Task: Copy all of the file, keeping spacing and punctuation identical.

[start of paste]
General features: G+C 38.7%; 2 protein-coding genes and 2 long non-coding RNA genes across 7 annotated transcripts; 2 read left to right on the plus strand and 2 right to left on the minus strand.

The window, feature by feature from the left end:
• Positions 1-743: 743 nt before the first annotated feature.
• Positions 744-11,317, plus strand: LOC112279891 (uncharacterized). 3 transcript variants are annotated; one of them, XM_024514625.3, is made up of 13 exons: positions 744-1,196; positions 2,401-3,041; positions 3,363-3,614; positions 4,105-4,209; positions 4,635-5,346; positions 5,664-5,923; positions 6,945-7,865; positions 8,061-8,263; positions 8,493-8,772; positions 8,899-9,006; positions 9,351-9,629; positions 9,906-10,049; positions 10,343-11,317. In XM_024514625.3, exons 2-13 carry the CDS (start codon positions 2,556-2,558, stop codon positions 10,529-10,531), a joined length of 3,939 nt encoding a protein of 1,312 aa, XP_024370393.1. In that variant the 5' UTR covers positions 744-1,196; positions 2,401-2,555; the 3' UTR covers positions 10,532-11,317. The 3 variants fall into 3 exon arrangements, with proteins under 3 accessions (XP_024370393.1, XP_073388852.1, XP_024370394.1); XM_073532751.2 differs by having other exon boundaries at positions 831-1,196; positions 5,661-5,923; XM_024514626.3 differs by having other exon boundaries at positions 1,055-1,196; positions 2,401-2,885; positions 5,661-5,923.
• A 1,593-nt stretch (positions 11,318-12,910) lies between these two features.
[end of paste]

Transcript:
General features: G+C 38.7%; 2 protein-coding genes and 2 long non-coding RNA genes across 7 annotated transcripts; 2 read left to right on the plus strand and 2 right to left on the minus strand.

The window, feature by feature from the left end:
• Positions 1-743: 743 nt before the first annotated feature.
• Positions 744-11,317, plus strand: LOC112279891 (uncharacterized). 3 transcript variants are annotated; one of them, XM_024514625.3, is made up of 13 exons: positions 744-1,196; positions 2,401-3,041; positions 3,363-3,614; positions 4,105-4,209; positions 4,635-5,346; positions 5,664-5,923; positions 6,945-7,865; positions 8,061-8,263; positions 8,493-8,772; positions 8,899-9,006; positions 9,351-9,629; positions 9,906-10,049; positions 10,343-11,317. In XM_024514625.3, exons 2-13 carry the CDS (start codon positions 2,556-2,558, stop codon positions 10,529-10,531), a joined length of 3,939 nt encoding a protein of 1,312 aa, XP_024370393.1. In that variant the 5' UTR covers positions 744-1,196; positions 2,401-2,555; the 3' UTR covers positions 10,532-11,317. The 3 variants fall into 3 exon arrangements, with proteins under 3 accessions (XP_024370393.1, XP_073388852.1, XP_024370394.1); XM_073532751.2 differs by having other exon boundaries at positions 831-1,196; positions 5,661-5,923; XM_024514626.3 differs by having other exon boundaries at positions 1,055-1,196; positions 2,401-2,885; positions 5,661-5,923.
• A 1,593-nt stretch (positions 11,318-12,910) lies between these two features.